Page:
RSNA 2018 CT Preview

Road to RSNA 2018: CT Preview

By Abraham Kim, staff writer
November 1, 2018

CT has been a mainstay of medical imaging since the modality got its start in the 1970s. The plethora of scientific presentations centered around CT at this year's RSNA conference speaks to the modality's impressive resilience.

Continuing to push the boundaries of what CT can offer, researchers from across the globe have been hard at work on new developments. Artificial intelligence algorithms, computer-aided detection, and updated protocols are just a few of the tools that have helped curtail CT radiation dose -- one of the modality's key concerns -- while also boosting image resolution.

This march toward safer, higher-quality imaging is exemplified in the ongoing development of ultrahigh-resolution CT scanners. Early studies testing the technology have proved promising, reporting markedly enhanced spatial resolution at relatively low radiation doses.

Coronary artery disease will be one of the primary conditions discussed at RSNA 2018 in light of the growing collection of options for heart imaging. Coronary CT angiography, fractional flow reserve, and CT perfusion all offer distinct advantages in identifying heart disease as well as potentially predicting future adverse events. Several presenters and educators at the meeting will detail the pros and cons of these and other CT techniques as they seek to pinpoint the best use for each.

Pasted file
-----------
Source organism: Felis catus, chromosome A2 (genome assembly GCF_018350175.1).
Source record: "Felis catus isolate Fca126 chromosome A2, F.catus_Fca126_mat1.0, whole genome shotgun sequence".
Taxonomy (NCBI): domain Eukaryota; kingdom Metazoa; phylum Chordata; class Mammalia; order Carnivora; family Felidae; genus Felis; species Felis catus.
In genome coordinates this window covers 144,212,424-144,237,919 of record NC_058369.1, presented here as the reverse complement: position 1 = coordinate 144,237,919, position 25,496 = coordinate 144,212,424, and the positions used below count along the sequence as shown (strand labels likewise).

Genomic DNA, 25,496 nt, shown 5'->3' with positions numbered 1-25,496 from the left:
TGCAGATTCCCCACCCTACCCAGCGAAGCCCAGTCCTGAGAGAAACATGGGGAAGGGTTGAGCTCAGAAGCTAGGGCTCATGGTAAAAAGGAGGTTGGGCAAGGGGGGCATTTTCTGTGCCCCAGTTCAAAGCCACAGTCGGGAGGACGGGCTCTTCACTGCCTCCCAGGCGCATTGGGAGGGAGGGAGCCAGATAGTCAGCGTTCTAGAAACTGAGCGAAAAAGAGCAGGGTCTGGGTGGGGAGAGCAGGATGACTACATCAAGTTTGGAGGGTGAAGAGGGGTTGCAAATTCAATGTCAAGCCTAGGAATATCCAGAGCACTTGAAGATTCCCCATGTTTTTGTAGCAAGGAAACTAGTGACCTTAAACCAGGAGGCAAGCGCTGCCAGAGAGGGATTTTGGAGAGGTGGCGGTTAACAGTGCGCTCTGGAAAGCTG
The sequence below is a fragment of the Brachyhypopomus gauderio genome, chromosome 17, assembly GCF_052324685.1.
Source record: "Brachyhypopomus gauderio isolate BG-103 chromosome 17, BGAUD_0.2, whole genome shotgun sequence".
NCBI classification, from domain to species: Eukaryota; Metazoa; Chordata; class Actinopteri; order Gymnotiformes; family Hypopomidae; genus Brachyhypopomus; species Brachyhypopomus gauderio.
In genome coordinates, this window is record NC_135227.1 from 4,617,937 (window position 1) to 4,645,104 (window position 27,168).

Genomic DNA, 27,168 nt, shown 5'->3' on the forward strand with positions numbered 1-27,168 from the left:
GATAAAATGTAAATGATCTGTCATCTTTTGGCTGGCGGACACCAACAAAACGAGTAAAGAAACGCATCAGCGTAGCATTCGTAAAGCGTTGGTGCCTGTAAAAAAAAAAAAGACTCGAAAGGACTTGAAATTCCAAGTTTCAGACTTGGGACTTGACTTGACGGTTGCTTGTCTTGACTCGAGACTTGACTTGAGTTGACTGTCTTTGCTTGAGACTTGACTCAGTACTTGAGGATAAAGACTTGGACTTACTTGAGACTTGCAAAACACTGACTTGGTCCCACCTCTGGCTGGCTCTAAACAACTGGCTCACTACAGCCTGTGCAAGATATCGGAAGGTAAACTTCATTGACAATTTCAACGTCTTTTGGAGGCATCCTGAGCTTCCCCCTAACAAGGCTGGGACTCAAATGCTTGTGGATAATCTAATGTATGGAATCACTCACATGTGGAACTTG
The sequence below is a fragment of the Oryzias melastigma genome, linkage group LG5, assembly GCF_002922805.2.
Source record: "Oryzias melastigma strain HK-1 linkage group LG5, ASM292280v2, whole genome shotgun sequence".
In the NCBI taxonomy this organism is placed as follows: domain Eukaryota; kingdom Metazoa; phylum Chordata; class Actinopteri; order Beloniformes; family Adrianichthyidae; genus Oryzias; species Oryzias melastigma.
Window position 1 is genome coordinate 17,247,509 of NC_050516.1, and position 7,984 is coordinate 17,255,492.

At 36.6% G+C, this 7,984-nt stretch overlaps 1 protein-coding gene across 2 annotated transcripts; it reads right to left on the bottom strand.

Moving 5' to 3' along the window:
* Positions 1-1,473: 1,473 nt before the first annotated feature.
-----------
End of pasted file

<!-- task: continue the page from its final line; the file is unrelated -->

With the release of positive new results from the large-scale Dutch-Belgian Randomized Lung Cancer Screening (NELSON) trial still hot off the presses, it's no surprise that CT lung cancer screening is positioned to be a major talking point at the conference.

What factors are limiting individuals' access to screening? How might artificial intelligence and computer-aided detection improve the efficiency of reviewing CT screening exams? Could a different imaging modality be better-suited for the task? More than a few researchers will strive to address such pressing issues.

A selection of notable presentations relevant to the CT community have been handpicked and described in the list below. For a complete catalog of scientific abstracts and educational programs, view the RSNA 2018 meeting program.

Scientific and Educational Presentations
Photon-counting CT boosts resolution of lung imaging
Sunday, November 25 | 10:45 a.m.-10:55 a.m. | SSA05-01 | Room E451A
U.S. researchers used photon-counting CT scans of the chest to capture tiny details in patients' lungs, with notably higher spatial resolution than conventional CT, according to this study to be presented on Sunday.
Is FFR-CT or CT perfusion better for evaluating CAD?
Sunday, November 25 | 10:55 a.m.-11:05 a.m. | SSA03-02 | Room S404AB
Both fractional flow reserve CT (FFR-CT) and CT perfusion are viable options for detecting stenosis in patients with coronary artery disease (CAD), though CT perfusion may be more accurate, according to researchers from Italy.
New CT biomarker may help predict lung cancer mortality
Sunday, November 25 | 10:55 a.m.-11:05 a.m. | SSA05-02 | Room E451A